WASHINGTON — The Republican-led House Oversight Committee intends to subpoena first son Hunter Biden, but not his father, the panel’s incoming chairman has said.
Rep. James Comer (R-Ky.) told CNN in an interview broadcast Friday that the committee intends to use its power to compel testimony from the 52-year-old Hunter about his extensive overseas businesses.
“There’s no plans to subpoena Joe Biden. There are plans to subpoena Hunter Biden,” Comer said.
The lawmaker had vowed at a Thursday morning press conference that the investigation of the first family’s foreign consulting work is aimed squarely at the president but told CNN that it was legally “complicated” to subpoena a sitting president.
“This committee will evaluate whether this president is compromised or swayed by foreign dollars,” Comer told reporters Thursday. “This is an investigation of Joe Biden.”
In the interview with CNN’s Pamela Brown, however, the Republican said “it’s hard to get people to come in” for hearings because, as he put it, “the Democrats sent out subpoenas like junk mail.”
Hunter Biden confirmed shortly after the 2020 election that he was under federal investigation for possible tax fraud. A Hollywood attorney associated with the first son recently paid the IRS about $2 million in back taxes in an effort to head off criminal charges.
That federal probe reportedly also deals with potential money laundering and illegal foreign lobbying — and the FBI reportedly believes it has enough evidence to charge the first son with tax crimes as well as lying about his drug use on a gun-purchase form.
Joe Biden often with his son’s business associates while vice president from 2009 to 2017 and in the period of time before she ran for president.
It’s rare for Congress to attempt to subpoena a sitting — or even former — president and such attempts can be bogged down by claims of executive privilege.
House Democrats attempted to compel testimony from former President Donald Trump about his role in last year’s Capitol riot, but Trump filed a lawsuit in an effort to quash the subpoena — a move that is expected to run out the clock on the matter before Republicans retake power in January.
Biden has denied making any money from his son’s overseas business deals and the White House says he stands by his 2019 campaign claim that he has never even discussed the enterprises with his son — despite evidence that he has interacted with Hunter and first brother James Biden’s associates from China, Kazakhstan, Mexico, Russia and Ukraine.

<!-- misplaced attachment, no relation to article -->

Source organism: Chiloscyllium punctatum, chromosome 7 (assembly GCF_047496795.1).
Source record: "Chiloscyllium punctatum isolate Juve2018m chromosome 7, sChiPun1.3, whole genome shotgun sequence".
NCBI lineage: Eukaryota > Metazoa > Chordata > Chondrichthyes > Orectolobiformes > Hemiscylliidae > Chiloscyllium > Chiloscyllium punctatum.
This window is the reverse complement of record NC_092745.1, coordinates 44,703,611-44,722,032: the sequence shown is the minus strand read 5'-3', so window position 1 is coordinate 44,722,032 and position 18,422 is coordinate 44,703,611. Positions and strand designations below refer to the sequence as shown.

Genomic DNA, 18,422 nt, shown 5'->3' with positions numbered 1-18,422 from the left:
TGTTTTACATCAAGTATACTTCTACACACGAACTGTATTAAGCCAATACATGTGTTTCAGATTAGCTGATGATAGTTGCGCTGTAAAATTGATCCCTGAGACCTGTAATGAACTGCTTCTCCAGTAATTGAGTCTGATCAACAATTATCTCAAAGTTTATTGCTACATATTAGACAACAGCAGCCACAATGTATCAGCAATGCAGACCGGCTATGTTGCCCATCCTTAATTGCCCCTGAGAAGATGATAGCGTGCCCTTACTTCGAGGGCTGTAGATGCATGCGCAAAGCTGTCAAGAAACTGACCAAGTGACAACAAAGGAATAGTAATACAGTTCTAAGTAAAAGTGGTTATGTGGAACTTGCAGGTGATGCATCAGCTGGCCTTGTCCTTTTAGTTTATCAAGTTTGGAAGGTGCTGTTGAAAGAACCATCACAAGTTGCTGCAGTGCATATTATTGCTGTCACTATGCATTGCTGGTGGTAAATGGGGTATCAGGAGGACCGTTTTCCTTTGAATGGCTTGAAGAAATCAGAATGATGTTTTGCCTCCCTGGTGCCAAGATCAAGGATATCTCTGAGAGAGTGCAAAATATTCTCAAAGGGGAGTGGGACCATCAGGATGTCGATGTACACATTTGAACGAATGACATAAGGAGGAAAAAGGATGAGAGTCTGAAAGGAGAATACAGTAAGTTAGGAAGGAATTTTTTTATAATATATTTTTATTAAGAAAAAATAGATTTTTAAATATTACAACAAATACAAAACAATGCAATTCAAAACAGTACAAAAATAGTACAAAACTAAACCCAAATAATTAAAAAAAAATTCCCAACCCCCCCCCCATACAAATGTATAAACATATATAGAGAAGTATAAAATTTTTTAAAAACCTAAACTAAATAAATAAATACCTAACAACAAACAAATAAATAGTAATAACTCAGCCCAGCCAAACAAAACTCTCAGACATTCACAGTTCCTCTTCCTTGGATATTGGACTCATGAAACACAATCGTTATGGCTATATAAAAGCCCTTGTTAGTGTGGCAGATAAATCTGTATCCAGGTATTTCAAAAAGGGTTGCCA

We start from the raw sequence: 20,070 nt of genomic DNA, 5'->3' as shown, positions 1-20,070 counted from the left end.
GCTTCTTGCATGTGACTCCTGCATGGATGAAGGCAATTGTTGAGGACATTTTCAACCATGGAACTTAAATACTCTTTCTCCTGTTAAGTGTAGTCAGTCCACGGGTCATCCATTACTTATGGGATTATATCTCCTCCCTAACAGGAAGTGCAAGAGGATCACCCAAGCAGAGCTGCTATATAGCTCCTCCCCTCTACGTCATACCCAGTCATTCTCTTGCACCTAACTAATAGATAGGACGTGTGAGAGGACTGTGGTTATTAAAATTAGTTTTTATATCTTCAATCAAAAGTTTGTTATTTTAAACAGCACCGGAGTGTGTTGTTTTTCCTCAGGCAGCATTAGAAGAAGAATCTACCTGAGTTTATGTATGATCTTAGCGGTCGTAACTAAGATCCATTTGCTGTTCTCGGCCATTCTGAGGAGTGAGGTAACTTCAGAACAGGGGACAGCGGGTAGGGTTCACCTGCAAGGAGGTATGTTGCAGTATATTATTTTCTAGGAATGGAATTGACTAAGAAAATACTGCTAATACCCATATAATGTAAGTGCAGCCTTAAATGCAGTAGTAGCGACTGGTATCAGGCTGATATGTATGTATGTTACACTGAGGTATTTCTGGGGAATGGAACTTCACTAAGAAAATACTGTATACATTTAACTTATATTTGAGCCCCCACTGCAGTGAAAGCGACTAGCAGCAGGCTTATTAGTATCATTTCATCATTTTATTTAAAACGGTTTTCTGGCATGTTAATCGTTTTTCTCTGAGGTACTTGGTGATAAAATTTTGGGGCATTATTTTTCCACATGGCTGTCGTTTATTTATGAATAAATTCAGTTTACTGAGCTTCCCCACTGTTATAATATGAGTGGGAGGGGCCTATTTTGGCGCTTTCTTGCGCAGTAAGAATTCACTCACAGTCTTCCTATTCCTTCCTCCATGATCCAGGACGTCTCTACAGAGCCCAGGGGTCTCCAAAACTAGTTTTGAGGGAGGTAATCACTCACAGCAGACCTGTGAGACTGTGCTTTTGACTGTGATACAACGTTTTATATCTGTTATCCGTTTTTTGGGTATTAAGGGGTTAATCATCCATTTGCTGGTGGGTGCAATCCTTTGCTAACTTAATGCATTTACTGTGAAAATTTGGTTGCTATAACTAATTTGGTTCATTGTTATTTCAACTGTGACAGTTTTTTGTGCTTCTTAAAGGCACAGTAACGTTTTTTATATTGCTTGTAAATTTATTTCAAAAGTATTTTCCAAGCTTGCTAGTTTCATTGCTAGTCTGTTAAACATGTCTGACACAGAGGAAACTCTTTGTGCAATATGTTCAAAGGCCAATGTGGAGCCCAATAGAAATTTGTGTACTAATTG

Hunter Biden often solicited work in countries where his father held sway as vice president — most notably Ukraine, where Hunter earned up to $1 million per year from energy company Burisma despite no relevant industry experience while his dad ran the Obama administration’s Ukraine policy.
Online business records indicate the first son still holds a 10% stake in BHR Partners, a Chinese state-backed private equity firm that manages $2.1 billion in assets and takes a prominent role in acquiring overseas assets.
Hunter Biden co-founded BHR Partners in 2013 within weeks of joining his father aboard Air Force Two on an official trip to Beijing, according to the Wall Street Journal. Hunter introduced his dad to incoming BHR CEO Jonathan Li in a hotel lobby and Joe Biden later wrote college recommendation letters for Li’s children.
In a different Chinese business venture, Hunter and James Biden earned $4.8 million from CEFC China Energy — an arm of Beijing’s foreign-influence “Belt and Road” initiative — in 2017 and 2018, according to the Washington Post.
A May 2017 email about the CEFC partnership says the “big guy” was due a 10% cut.
Two former Hunter Biden associates, Tony Bobulinski and James Gilliar, have identified Joe Biden as the “big guy,” and Bobulinski says he met with Joe Biden about the deal.
Documents from Hunter Biden’s former laptop indicate that Joe Biden attended a 2015 dinner at DC’s Cafe Milano to which his son invited an array of associates — including a Burisma executive, a trio of Kazakhs, and Russian billionaire Yelena Baturina and her husband, ex-Moscow Mayor Yuri Luzhkov.
Baturina allegedly paid $3.5 million to a firm associated with Hunter Biden and remains one of just a handful of Russian billionaires not to face US sanctions in response to this year’s Russian invasion of Ukraine.
no. 3 House Republican Elise Stefanik (R-NY) told The Post last month that Republicans would attempt to acquire visitor logs from President Biden’s Delaware homes, where he has spent more than a quarter of his days as president meeting with unknown individuals.
“Republicans need to stand up for transparency and we need to not hesitate to use our subpoena power and use every tool possible to demand transparency to root out corruption at every single level,” Stefanik said.
Stefanik said that “issuing the subpoenas early is going to be incredibly important” — drawing a contrast with House Democrats, who waited until the very end of their mandate to seek Trump’s testimony about the events of Jan. 6, 2021.